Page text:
Tana-Tex has Firm Hold on Healthcare Institutions

September 5, 1999

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Chicago, (USA) -- 'Point of View 100/104', the one piece integral fabric for cubicle curtains has been a market leader for many years. The patented fabric is the main focus of Tana-Tex, Inc., a small but successful manufacturer and jobber of healthcare furnishings for the past eighteen years.
The integral mesh fabric was the brainchild of Jack Weil, who owns both INDECOR and Tana-Tex. With a background in textiles and home furnishings, Weil started doing commercial work, and discovered that he could make a product more interesting than anything that had been done before; it would be ideal for cubicle curtains where the top half would provide ventilation, and the bottom, privacy. It took three years to win the patent. Today, with over 160 sku's in solids, prints, woven jacquards, yarn-dyed and piece-dyed fabrics, Tana-Tex has a firm hold in healthcare institutions nationwide.
"We operate as a mill, purchase all our raw material, take control of our product from the very beginning and contract out to large mills who produce it for us. We do all our own designing, choose our patterns, and control the quality," said Anat Unruh, President of Tana-Tex. "Most converters don't own their own raw material and that's what makes us different from other jobbers. We also produce our own line and sell it to other companies." There are no restrictions to its open line. Manufacturing, warehousing and converting is done in the Carolinas.
In the past, the company did a lot of work for companies like Schumacher, Arc Com and Design Tex. Today, Tana-Tex has become more of a mill jobber, making a complete product from raw material to finished goods. It also converts an exclusive line of product for Cincinnati-based Fantagraph, the largest distributor of health-care and hospitality textiles in the U.S. Tana-Tex also sells its products in Singapore, Hong Kong, Japan, Australia and New Zealand -- countries that build hospitals to American standards. It is the parent company of INDECOR, a manufacturer and converter of hard window treatments, draperies, shower curtains and home furnishings for the North American market.
"We don't sell directly to end users. Our reps work with specifiers, architects, furniture dealers, and those who sell to the healthcare industry. We make a big effort to call on designers and get our products specified," said Jane Helfant, vice president.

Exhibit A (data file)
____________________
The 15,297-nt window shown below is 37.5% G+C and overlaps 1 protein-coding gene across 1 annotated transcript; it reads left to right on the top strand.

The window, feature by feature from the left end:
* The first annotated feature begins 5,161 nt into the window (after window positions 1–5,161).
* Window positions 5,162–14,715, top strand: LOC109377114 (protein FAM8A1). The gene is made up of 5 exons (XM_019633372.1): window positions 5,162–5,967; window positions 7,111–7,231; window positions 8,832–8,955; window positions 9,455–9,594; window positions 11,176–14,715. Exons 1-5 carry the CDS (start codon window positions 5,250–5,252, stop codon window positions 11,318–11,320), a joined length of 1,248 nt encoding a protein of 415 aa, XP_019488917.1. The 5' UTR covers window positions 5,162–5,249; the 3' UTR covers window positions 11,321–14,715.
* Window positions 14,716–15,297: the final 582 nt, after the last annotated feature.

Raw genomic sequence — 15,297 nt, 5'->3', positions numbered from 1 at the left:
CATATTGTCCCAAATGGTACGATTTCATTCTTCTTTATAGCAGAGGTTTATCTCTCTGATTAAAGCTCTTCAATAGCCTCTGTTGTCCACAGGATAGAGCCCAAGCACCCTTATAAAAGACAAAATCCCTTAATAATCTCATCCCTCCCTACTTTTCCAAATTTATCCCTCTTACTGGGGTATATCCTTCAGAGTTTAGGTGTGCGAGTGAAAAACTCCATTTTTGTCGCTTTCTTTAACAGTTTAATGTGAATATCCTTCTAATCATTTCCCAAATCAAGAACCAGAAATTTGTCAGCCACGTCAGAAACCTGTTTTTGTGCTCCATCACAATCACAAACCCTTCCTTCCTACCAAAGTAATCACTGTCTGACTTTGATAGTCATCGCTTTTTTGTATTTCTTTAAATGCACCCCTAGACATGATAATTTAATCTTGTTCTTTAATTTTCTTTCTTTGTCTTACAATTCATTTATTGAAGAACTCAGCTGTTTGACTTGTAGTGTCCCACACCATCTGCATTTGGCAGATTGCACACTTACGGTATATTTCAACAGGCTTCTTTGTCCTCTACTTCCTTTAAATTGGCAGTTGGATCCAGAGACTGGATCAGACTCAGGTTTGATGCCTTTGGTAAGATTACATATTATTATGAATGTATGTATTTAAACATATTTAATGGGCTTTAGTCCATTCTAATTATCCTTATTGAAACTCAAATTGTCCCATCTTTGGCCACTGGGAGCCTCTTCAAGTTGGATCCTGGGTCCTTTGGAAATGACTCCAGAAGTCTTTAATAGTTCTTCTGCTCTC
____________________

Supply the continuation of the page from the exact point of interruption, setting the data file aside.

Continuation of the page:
"We care a lot about what happens inside a hospital", added Unruh. "We like to not only comply with design specifications, but also to create a home-like feel. Everybody is looking for a more residential d'cor, to get away from the common mesh look. We like to be able to provide color and design all the way up."
The fabric is knitted on flatbed Trico machines in inherently flame retardant 100 percent Trevira yarn and provides lifelong code compliance. Washable at 160 degrees F, it does not shrink, fade or pill. For cubicle curtains, the one piece integral fabric including mesh provides continuity of color and design. Knit 100-104 inches wide, it requires no fabric repeat or seaming which translates to considerable cost savings. Generally, there are 20-22 inches of mesh on cubicle curtains, with a 4 inch fabric header which triple folds to reinforce grommets, and ensure strong construction. Cubicle Fabric up to 94/95 inches in length is fabricated railroaded (seamless construction). The 76 inch fabric body without mesh is used for drapery, bedspreads, shower curtains and valances. Tana-Tex's fabric is heavier than most hospital fabrics, withstanding over 6000 double rubs for bedspreads. It is also more opaque and so lends itself to printing on both sides of the fabric. The fabric is also available yarn-dyed, piece-dyed or with embroidery. This year the company has come up with 65 new sku's and a colorful line of pediatric prints.
But it has not been that easy. When Tana-Tex first started, transfer prints were not available for wide widths in the U.S. and had to be imported from England. The product is also very difficult to make and finish as it entails working with two different kinds of fabric that struggle against each other. However, because of the special nature of its construction, and because it is hung in the direction of its strength, it retains its 'memory' and does not sag. Previously, the company had a wide range of mesh patterns, but due to the strict codes for mesh holes to conform to sprinkler systems, the mesh pattern has been standardized to meet the code.
Tana-Tex's exclusive wide width fabric and its special weight make it suitable for unique applications and niche markets where narrow width goods don't fit the bill. With the capability of producing knit fabric with FR Avora yarn in 160 inch idth, the company is venturing into the acoustical market where its products can be used as acoustical baffles stretched overhead in frames in stadiums, theaters and restaurants. Tana-Tex hopes to develop and increase the size of its collection and become more involved in stocking and selling finished product.
"It's a wonderful product, and it's so much fun to produce," said Unruh. F&FI


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